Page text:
You can rely on Nintendo to do things differently. We knew we were here at the company's E3 press conference for a new console and all the new ideas it would bring with it, but we didn't expect it would kick off with a full orchestra playing Zelda sound effects at the request of Shigeru Miyamoto.
Now in its 25th year, Nintendo started the show with a mini Zelda celebration, announcing that The Legend of Zelda: Link's Awakening was available from the 3DS eShop today, the Ocarina of Time remake is due next week and Four Swords will be available as a free download. On top of that was a new gold Wiimote to celebrate the release of Skyward Sword this holiday and two CD soundtracks of classic Zelda music will be made available this year - one for free to those that sign up for Club Nintendo.
President Satoru Iwata then took the stage to tease the Project Café unveiling, talking about Nintendo's desire to change who plays games, where they play games and how they play games. Nintendo wants to create a platform for all players, offering deeper game experiences with a wider appeal - more so than the Wii. And just as we expected a big reveal, we were passed over to Nintendo of America boss Reggie Fils-Aime.
Reggie was all about the 3DS, showing footage of six titles that are available on the E3 show floor. Star Fox, Mario Kart, Super Mario, Kid Icarus Uprising and Luigi's Mansion 2. After a montage of third-party titles like Resident Evil, Ace Combat and Cave Story, he touched on recent eShop announcements and the addition of the Virtual Console service for 3DS, offering Game Boy and Game Boy Color classics for purchase.
And then it was time for the big reveal. Previously known by the codename Project Café, Nintendo's next hardware was officially christened the Wii U. A lot of the rumours had been correct - this is a controller with a 6.2 inch screen, accelerometer, touch screen and microphone, and which connects to HD TVs with claims of no latency issues.
But the message didn't come across as clear as it needed to. The Wii U works with the normal Wiimote and other peripherals - was this just a tablet peripheral for the Wii? Its own screen was showing high resolution images that can be transferred to the living room TV with the flick of a wrist, and games can be played either on a TV screen or the tablet's own screen seamlessly. But this isn't a portable device either, said Iwata. And there was only video footage that hinted of a new console base unit sitting by the TV itself, Nintendo chose not to show the entire console on stage.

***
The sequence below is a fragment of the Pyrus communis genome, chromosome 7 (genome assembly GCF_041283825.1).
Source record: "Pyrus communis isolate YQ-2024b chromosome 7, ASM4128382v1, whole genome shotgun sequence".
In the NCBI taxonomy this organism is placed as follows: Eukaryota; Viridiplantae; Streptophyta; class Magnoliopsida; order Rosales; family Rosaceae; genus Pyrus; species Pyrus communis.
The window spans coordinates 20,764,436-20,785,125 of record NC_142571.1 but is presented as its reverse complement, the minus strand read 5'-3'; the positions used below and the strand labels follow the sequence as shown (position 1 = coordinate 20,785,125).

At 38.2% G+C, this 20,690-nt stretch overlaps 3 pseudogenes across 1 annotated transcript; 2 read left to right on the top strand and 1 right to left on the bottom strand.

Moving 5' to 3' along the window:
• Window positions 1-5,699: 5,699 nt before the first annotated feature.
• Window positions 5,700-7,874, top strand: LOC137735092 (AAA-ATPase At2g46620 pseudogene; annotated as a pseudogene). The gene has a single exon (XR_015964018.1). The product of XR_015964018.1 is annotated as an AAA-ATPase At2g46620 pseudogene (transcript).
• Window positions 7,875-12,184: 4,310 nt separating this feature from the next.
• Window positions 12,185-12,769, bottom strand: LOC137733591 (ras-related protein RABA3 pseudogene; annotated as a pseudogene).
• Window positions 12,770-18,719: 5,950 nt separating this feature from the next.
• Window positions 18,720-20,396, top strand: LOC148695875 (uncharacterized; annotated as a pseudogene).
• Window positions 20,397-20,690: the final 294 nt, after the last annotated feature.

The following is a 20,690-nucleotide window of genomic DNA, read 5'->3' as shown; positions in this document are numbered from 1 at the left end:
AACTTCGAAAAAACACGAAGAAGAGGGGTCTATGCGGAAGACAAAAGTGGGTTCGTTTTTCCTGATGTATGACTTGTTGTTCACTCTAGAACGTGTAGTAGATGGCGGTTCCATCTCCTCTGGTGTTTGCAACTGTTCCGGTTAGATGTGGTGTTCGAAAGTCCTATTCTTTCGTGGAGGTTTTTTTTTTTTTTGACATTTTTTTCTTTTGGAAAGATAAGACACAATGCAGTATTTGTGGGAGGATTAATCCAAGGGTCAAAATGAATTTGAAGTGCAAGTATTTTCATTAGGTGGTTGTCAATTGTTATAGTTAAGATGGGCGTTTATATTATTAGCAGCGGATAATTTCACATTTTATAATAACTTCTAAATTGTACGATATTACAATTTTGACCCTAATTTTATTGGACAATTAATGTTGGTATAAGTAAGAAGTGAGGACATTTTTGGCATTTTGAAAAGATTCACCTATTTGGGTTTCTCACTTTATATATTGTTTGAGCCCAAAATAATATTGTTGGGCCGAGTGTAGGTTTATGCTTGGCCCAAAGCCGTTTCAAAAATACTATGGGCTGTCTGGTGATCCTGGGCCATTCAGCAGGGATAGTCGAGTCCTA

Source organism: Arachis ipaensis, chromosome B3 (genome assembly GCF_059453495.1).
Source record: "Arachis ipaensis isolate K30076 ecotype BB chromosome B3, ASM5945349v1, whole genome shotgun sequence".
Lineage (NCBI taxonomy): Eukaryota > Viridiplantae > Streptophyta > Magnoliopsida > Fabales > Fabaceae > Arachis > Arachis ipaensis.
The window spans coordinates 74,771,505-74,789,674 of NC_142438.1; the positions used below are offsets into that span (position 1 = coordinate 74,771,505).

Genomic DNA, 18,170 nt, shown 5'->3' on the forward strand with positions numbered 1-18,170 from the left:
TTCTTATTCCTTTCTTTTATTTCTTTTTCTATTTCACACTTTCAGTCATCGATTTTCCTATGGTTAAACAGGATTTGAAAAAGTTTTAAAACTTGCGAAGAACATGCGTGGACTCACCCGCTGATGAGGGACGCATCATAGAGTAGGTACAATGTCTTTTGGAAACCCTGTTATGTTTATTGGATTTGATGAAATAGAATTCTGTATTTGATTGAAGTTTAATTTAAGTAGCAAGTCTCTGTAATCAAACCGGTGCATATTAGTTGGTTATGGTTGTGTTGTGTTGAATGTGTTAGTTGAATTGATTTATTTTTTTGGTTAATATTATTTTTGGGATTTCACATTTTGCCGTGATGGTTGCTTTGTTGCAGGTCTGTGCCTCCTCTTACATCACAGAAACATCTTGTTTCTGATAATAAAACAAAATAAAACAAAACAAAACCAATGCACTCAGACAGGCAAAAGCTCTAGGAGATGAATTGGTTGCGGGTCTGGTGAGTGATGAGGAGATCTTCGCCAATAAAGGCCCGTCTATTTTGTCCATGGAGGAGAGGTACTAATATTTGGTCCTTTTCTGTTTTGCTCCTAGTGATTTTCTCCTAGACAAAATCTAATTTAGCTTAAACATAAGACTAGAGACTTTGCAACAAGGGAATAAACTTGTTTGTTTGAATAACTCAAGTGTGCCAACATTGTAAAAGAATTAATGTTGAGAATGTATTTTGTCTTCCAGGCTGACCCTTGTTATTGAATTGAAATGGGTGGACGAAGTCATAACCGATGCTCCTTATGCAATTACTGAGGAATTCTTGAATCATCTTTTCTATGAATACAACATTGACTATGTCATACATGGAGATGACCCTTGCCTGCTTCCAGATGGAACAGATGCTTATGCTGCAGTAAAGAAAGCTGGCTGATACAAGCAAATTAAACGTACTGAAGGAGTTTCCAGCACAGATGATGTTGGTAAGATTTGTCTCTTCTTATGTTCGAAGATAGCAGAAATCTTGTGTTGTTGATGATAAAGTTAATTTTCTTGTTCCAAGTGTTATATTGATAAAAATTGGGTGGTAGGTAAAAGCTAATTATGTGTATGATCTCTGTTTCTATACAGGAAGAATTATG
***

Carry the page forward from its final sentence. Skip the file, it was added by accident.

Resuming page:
There was little in the way of new game announcements for the system either. Nintendo confirmed a new Smash Bros. title is in the works to be played across 3DS and Wii U, and a TT Games Lego City title, but the software on the show floor at E3 and shown during the presentation are just concept ideas to highlight the formats features. Not games, just demos.
What followed was a talking heads video of EA Sports' Peter Moore, Warner's Martin Tremblay, Ken Levine, Frank Gibeau from EA and THQ's Danny Bilson all praising the system as revolutionary, before a solid third party roll-call of titles: Darksiders II, Tekken, Batman: Arkham City, Assassin's Creed, Aliens: Colonial Marines, Dirt, Metro Last Light and Ninja Gaiden. But everything you're going to see this week at the convention centre is "just a first pass," said Fils-Aime.
And with that he handed over to another third-party partner, with EA's John Riccitiello taking the stage and noting that it's the first time he's been invited to speak at a Nintendo event. For a company that has been criticised in the past for not doing enough to help partners achieve success on their hardware, it was a clear statement from Nintendo. Riccitiello spoke briefly of the potential for the device and its "innovative new controller" and the ability to download content to it, to participate with a global community and be able to play games such as Battlefield which would be running DICE's Frostbite engine.
Then we were back to Fils-Aime, summing up the system and the vision to reach new audiences. But there was no detailed talk of any specifications for the tablet or clarity on how the console unit works. It was an exciting reveal with a great buzz in the air, but many left feeling confused - and no doubt intrigued - as to what exactly the Wii U is and can be.
For detailed hands-on impressions of the Nintendo Wii U, head over to our sister site Eurogamer.net.